Having vs Doing vs Being and the Meaning of Life

Экзистенциализм йога и смысл жизни


I am reading a book by Irvin Yalom on existential therapy and this is a chapter dealing with the meaning of life. Meaninglessness is one of the fundamental existential problems and many people struggle with questions like “what meaning is there in life?”. Yalom observes that the “quest for meaning” can be a culturally constructed phenomenon. He quotes Viktor Frankl, a famous existential psychologist, who said that “no humans can always achieve, always create. But to go in the right direction, not having achieved, but achieving, not arriving at the inn but walking towards the inn, not resting in the laurels, but moving towards the laurels, putting one’s talents to the most constructive, productive and creative use - that is perhaps the only sense of life”.


But is indeed “achievement” and "accomplishment" a self-evident category of life meaning? Yalom asks: “Is striving, achieving, or progressing part of existence, part of the deepest layers of human motivation? Most assuredly no… Other contemporary cultures take issue not only with an achievement-oriented sense of life purpose, but with the very concept of “purpose of life”. One of the most articulate spokesmen for an alternate view is D. T. Suzuki, the Zen master. In an extraordinarily luminous essay, Suzuki illustrates two opposing postures to life by comparing two poems. The first, a seventeenth-century haiku by Basho, reads: 


When I look carefully
I see the Nazuma blooming 
By the hedge! 

The second, a verse by Tennyson reads:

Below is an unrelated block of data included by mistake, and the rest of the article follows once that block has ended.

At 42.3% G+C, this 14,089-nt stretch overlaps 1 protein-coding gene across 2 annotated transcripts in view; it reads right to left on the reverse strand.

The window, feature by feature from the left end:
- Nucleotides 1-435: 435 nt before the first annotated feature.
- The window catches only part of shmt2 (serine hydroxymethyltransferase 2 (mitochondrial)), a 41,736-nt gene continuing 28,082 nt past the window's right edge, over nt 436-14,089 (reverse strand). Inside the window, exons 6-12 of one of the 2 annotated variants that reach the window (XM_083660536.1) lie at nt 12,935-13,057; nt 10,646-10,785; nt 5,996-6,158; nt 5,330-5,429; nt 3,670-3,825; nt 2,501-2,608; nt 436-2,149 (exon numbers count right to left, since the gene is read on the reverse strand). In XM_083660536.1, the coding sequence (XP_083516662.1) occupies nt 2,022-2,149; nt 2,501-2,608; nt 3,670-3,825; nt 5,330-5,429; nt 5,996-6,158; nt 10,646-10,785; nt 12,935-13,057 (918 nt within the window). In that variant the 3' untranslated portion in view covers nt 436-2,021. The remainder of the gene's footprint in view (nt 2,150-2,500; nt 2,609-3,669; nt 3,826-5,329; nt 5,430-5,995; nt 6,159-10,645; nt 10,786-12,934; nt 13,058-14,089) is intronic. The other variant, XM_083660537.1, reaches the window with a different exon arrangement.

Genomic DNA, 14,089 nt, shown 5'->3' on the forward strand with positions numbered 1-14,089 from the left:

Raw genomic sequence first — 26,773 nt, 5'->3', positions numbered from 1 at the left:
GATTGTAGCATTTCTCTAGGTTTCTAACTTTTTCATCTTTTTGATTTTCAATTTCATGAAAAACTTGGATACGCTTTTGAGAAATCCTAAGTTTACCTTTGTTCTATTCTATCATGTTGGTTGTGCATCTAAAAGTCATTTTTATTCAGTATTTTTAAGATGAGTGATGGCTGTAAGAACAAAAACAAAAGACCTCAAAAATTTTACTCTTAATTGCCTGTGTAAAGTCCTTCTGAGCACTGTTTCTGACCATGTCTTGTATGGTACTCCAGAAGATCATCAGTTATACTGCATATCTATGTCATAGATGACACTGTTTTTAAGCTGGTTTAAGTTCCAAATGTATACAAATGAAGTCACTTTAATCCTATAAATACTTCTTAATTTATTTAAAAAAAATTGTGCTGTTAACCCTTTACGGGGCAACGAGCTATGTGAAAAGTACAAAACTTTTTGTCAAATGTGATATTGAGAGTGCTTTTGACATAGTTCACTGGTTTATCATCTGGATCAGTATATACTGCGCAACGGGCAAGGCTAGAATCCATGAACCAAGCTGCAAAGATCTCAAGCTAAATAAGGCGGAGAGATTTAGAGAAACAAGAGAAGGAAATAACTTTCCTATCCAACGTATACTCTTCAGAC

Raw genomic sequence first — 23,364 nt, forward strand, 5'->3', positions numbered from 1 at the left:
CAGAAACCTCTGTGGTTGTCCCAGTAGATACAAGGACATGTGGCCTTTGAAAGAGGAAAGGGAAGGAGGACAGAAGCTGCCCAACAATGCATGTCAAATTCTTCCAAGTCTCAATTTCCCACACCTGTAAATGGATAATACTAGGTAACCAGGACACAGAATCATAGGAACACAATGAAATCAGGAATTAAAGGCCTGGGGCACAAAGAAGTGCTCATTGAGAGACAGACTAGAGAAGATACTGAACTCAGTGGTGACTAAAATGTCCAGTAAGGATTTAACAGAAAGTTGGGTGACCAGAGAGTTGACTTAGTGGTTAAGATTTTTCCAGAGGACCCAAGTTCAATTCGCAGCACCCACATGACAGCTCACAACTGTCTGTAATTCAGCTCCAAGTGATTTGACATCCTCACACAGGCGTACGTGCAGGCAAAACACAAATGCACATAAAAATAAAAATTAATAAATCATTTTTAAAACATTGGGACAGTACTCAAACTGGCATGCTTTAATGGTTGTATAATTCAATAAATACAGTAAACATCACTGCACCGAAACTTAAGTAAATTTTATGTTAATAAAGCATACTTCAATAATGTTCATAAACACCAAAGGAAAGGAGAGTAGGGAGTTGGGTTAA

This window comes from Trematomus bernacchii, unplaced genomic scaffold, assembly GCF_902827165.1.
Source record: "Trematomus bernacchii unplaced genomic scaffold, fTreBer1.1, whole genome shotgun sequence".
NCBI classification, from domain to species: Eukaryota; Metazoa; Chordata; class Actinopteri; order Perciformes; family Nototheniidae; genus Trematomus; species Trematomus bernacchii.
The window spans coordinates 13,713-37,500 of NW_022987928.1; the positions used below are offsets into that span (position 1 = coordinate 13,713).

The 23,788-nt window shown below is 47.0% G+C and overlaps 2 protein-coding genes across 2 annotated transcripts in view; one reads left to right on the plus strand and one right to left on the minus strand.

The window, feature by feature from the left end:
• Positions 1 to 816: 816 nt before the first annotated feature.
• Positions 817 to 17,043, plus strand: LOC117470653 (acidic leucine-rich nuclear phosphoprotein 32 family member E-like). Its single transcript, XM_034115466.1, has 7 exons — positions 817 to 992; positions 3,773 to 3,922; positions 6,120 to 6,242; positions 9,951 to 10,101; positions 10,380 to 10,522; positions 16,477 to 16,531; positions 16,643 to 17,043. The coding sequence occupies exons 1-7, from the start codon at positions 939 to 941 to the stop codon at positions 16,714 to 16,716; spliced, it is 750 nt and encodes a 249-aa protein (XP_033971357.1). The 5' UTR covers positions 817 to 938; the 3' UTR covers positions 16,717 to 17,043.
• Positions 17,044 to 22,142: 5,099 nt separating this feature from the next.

Flower in the crannied wall,
I pluck you out of the crannies;-
Hold you here, root and all, in my hand.
Little Flower - but if I could understand
What you are, root and all, and all in all
I should know what God and man

Flower appreciating simple things yogic non-attachment


In the haiku Basho simply observes carefully a Nazuma (an inconspicuous, unpretentious, almost negligible plant) blooming by the hedge. The haiku conveys (though Suzuki tells us, its subtlety is lost in translation) a tender, humble, close, and harmonious relationship to nature. Basho is quiet; he feels much but gently allows his last two syllables (called a "Kana" in Japanese and appropriately rendered in English by an exclamation point) to convey what he feels. 

Tennyson is eloquent and active. He plucks the flower, he tears it away from nature "root and all" (which means that the plant must die) and inspects it closely (as though to dissect it). Tennyson attempts to analyze and to understand the flower; he stands away from it in a scientifically objective fashion. He uses the flower to know something else. He transforms his meeting with the flower into knowledge and, ultimately, into power. 

Suzuki suggests that this contrast illustrates Western and Eastern attitudes toward nature and, by implication, toward life. The Westerner is analytical and objective and attempts to understand nature by dissecting and then subjugating and exploiting it. The Oriental is subjective, integrative, totalizing, and he attempts not to analyze and harness nature but to experience and harmonize with it. The contrast, then, is between a searching-action mode and a harmonizing-union one, and often is phrased in terms of "doing" versus "being." (Yalom, 1980, pp.467-468)